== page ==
FIG. 20 shows good spacing for notes, reference designations, and other marks around the components. Lettering should be no less than 1/8 in. when transistor enclosures are /s in. if the grid used is eight squares to the inch. Sometimes a smaller-sized grid is used for less complex circuits. A common size of smaller grid is ten squares to the inch. When this size of grid is used, lettering can be as small as .100 in. When a reduction of 2 to 1 is desired, .100 in. is the minimum lettering size that should be used.
In general, the overall size of the drawing is not limited. Using the larger squares (eight squares to the inch) will present a drawing that can be reduced and yet will not be too small to read. When using the ½-in. squares, you can make resistors as large as 1 in., or eight squares, whereas capacitors will probably be four to six squares, as shown in FIG. 21. A space of at least five squares should be left between components for reference designations, as shown in FIG. 22. If your trial layout makes the lettering appear crowded or confusing, try another layout with better spacing before you finish the drawing.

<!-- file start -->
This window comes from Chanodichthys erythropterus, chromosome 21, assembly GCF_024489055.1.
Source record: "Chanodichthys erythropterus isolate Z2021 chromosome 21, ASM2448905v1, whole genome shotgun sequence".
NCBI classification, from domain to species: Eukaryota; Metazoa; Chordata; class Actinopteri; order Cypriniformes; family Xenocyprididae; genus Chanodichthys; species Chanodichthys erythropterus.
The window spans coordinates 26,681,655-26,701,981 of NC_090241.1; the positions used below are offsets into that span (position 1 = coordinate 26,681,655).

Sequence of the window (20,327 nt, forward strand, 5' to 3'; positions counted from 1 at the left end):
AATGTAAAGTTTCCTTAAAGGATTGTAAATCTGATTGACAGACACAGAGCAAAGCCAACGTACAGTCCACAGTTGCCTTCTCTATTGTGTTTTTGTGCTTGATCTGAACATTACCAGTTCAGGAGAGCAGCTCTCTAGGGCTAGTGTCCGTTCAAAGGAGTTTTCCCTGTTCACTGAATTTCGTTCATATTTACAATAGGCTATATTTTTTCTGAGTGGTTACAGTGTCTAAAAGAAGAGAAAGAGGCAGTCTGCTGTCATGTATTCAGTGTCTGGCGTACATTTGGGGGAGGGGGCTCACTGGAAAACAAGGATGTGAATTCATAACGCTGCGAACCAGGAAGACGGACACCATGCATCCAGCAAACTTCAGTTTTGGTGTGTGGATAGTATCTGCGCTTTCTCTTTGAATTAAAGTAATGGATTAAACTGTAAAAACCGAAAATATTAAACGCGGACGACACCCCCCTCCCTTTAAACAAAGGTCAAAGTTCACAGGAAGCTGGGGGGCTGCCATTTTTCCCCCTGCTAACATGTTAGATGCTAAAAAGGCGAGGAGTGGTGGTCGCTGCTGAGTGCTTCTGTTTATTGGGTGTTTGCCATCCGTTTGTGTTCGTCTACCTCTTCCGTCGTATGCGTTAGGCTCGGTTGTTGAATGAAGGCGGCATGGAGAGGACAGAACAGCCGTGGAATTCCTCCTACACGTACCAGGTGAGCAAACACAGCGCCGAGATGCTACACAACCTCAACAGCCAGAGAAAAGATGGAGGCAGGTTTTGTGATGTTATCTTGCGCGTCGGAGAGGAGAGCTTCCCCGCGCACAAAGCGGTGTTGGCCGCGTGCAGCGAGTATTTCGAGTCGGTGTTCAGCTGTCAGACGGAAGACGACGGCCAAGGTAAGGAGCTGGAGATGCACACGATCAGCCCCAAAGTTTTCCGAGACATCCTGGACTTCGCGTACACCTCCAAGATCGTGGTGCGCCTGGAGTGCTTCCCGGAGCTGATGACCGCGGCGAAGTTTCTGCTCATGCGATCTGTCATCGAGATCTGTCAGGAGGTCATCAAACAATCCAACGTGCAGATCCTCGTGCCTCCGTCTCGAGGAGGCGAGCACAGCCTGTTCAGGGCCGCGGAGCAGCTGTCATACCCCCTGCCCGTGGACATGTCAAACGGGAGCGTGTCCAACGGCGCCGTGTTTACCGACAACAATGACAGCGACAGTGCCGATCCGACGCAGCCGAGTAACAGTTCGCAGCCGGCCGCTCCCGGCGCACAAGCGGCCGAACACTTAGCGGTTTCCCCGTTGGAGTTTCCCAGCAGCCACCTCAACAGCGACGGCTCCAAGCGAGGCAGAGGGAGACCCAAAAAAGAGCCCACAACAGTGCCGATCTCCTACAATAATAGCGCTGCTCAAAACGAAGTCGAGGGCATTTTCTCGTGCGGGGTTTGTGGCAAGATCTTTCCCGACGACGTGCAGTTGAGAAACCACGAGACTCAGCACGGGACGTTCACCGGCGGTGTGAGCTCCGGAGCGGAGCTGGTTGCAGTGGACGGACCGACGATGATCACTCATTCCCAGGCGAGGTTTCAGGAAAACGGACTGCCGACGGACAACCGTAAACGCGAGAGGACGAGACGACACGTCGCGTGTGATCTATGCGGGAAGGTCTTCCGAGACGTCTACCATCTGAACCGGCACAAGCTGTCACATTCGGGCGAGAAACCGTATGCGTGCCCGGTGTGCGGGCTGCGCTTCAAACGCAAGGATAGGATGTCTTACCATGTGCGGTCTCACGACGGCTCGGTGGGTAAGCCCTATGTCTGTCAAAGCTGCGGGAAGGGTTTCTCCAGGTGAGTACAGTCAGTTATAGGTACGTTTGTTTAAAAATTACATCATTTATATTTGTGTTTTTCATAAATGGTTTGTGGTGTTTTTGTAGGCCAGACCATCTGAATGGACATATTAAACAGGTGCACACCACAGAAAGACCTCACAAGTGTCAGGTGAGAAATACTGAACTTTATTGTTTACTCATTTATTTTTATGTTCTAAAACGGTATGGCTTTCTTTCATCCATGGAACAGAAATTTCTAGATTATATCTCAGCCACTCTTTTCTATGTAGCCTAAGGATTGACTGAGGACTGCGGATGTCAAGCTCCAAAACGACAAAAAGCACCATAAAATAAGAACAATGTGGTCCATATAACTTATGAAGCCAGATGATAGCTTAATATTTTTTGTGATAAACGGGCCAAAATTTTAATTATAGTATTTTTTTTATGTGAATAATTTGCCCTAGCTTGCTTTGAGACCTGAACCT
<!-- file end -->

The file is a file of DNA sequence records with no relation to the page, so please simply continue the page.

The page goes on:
In most cases, avoid using diagonals. It is impossible, however, to eliminate them totally, and in some applications the use of diagonals is appropriate. For example, a circuit called a bridge circuit is normally constructed with diagonals so that it looks like a diamond. This configuration promotes quick recognition for analyzing the circuit function.
FIG. 23 shows a typical full-wave rectifier bridge. The corners are constructed at 90°, and the square that is formed is rotated to appear as a diamond shape. Since this particular type of circuit is a popular configuration, the shape is as important as the components within the drawing.
There may be other times when diagonals or crossovers simply cannot be avoided. When diagonals must be used, an angle of between 45° and 90° and consistency are most important. If you must use a crossover, be sure that the viewer can quickly recognize it as a crossover and not a connection. The use of saddles or lines that appear to jump over other lines is not recommended practice. The dot method discussed earlier should be used.